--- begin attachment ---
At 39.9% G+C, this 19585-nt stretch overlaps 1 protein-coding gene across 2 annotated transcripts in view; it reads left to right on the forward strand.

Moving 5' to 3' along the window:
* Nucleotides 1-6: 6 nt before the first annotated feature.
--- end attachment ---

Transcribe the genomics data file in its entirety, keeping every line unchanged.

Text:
At 39.9% G+C, this 19585-nt stretch overlaps 1 protein-coding gene across 2 annotated transcripts in view; it reads left to right on the forward strand.

Moving 5' to 3' along the window:
* Nucleotides 1-6: 6 nt before the first annotated feature.